Dear Frankie (2004) is a film I visit time and again — it’s a beautiful, touching film that never gets treacly or sentimental. The bracing Scottish backdrop helps, of course. Plus, it boasts a quietly stellar cast, including a young(er) Gerard Butler and the always intriguing Emily Mortimer.
The Frankie of the title is a deaf boy (Jack McElhone) who receives a lot of letters from his seafaring dad — but all those letters have actually come from his mom (Mortimer). His dad’s (fictional) ship is about to come into town, so his mom hires a stranger (Butler) to pose as Frankie’s father.
In one early scene, his mom composes a letter in what appears to be a library — or perhaps an archives room or historical society. No librarian in sight, but there looks to be the standard library prop of a shelving cart stacked with folders and boxes.
In another scene about fifteen minutes into the film, Frankie visits the local library — it’s called the “lending library” by the sign on the glass door — which has a light, cheerful atmosphere with its stained-glass windows.
Frankie browses the shelves and catches the attention of the librarian. The librarian (Elaine Mackenzie Ellis) is a white female, with short dark hair, and a shorter, rounder frame. She wears glasses, modest clothing (a light blue top and matching cardigan), and minimal jewelry (small earrings and silver necklace). She’s also holding a book, the most obvious prop to mark a reel librarian!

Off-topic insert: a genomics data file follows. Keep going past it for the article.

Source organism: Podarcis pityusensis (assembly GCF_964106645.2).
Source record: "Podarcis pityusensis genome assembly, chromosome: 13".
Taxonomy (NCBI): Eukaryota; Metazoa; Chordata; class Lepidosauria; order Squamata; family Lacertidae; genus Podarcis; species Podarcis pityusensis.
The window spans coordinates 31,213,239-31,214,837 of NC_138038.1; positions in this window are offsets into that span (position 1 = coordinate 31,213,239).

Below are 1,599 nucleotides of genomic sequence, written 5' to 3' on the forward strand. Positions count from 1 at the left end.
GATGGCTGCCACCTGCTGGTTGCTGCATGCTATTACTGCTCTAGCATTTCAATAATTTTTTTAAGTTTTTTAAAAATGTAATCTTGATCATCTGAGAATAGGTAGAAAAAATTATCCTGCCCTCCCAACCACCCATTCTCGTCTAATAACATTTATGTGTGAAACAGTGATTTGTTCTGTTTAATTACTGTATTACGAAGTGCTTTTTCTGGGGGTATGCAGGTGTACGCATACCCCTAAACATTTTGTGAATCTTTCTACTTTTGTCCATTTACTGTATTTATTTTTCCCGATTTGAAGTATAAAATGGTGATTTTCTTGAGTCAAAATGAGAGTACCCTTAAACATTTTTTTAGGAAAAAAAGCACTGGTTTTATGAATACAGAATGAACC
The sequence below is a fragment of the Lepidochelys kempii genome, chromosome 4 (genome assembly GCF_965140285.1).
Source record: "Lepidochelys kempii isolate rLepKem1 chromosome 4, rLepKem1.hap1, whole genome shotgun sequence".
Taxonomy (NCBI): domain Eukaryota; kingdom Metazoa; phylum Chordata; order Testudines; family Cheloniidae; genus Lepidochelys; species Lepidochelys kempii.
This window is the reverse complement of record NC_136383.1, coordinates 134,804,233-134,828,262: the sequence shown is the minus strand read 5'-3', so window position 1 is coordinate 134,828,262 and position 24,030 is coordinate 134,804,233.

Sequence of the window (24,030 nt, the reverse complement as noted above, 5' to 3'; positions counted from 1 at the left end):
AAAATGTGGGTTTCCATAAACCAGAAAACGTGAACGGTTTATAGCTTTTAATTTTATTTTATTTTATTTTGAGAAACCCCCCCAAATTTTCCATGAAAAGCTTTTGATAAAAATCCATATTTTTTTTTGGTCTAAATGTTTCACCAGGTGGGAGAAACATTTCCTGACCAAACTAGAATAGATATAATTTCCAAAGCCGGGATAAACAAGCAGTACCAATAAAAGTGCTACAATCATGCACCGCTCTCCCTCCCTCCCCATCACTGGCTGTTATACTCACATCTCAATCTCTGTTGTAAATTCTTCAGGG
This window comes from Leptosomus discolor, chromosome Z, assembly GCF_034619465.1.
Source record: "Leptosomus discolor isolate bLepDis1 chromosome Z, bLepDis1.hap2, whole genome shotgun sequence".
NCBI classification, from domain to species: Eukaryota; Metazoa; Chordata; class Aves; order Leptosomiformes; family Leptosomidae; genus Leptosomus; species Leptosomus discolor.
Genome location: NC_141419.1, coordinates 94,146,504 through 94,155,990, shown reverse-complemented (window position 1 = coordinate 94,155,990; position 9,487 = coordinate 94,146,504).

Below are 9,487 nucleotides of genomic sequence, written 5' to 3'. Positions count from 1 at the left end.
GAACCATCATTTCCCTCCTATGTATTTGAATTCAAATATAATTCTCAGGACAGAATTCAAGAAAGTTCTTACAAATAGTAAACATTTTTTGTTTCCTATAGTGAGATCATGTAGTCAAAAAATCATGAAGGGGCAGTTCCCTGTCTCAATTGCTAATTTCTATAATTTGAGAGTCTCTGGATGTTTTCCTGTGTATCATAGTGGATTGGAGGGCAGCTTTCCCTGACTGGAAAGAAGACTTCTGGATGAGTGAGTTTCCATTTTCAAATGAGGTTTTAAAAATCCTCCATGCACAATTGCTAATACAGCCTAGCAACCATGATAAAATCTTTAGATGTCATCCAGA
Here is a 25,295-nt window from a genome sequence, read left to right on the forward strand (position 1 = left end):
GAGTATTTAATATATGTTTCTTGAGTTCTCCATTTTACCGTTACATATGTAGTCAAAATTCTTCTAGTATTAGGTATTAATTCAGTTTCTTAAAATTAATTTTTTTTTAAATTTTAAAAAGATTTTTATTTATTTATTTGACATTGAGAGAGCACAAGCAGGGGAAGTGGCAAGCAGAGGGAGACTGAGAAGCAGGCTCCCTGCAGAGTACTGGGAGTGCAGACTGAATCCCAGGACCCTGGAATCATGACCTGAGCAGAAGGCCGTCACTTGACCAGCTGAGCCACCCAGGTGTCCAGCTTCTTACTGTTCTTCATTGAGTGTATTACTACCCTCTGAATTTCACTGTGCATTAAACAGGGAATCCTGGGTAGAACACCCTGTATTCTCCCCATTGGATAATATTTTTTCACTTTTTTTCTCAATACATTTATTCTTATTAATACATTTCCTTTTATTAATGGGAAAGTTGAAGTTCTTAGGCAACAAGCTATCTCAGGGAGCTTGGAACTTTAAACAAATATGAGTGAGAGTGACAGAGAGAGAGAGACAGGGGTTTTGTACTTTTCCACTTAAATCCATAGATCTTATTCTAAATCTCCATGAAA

The librarian — unnamed in this film and listed only as “Librarian” in the credits — starts speaking to him, not realizing he’s deaf. “Yes? Can I help you? Hello? Hello, I’m talking to you.”
Obviously offended at the boy’s seemingly defiant inattention, she steps out around the desk. “Come back here, please. I’m talking to you. Cheeky wee devil, you!”
So she tracks the boy down and says, “I am well aware that a wee boy your age should be at school at this time of day.”
Frankie then puts in his hearing aid. When she realizes he’s deaf, the librarian’s tone and demeanor completely change. “I didn’t realize. I’m so sorry.” Her tone becomes encouraging, her facial expression quickly softens, and she starts exaggerating and over-enunciating her words.
“Pick a book. Pick any book, and if we don’t have it here, I will move mountains to get it for you.”
The next shot cuts to Frankie leaving the library, holding an armful of books (and a slight smirk on his face).
Surely he’s pulled this kind of trick before? Frankie must find it a bit amusing to see how people’s reactions change after they realize his handicap. The librarian here fulfills the role of the Information Provider — no surprise there — as she helps Frankie find books he wants. She also serves as a typical example for how a majority of the public treats Frankie and other children with physical handicaps.
- A rediscovered Scottish folk manuscript (bibliolore.org)
- Independent bookshops in Scotland (guardian.co.uk)
- 21st Century Library Services (uofllibraries.wordpress.com)
- Information and Libraries Scotland (SLAINTE) (slainte.org.uk)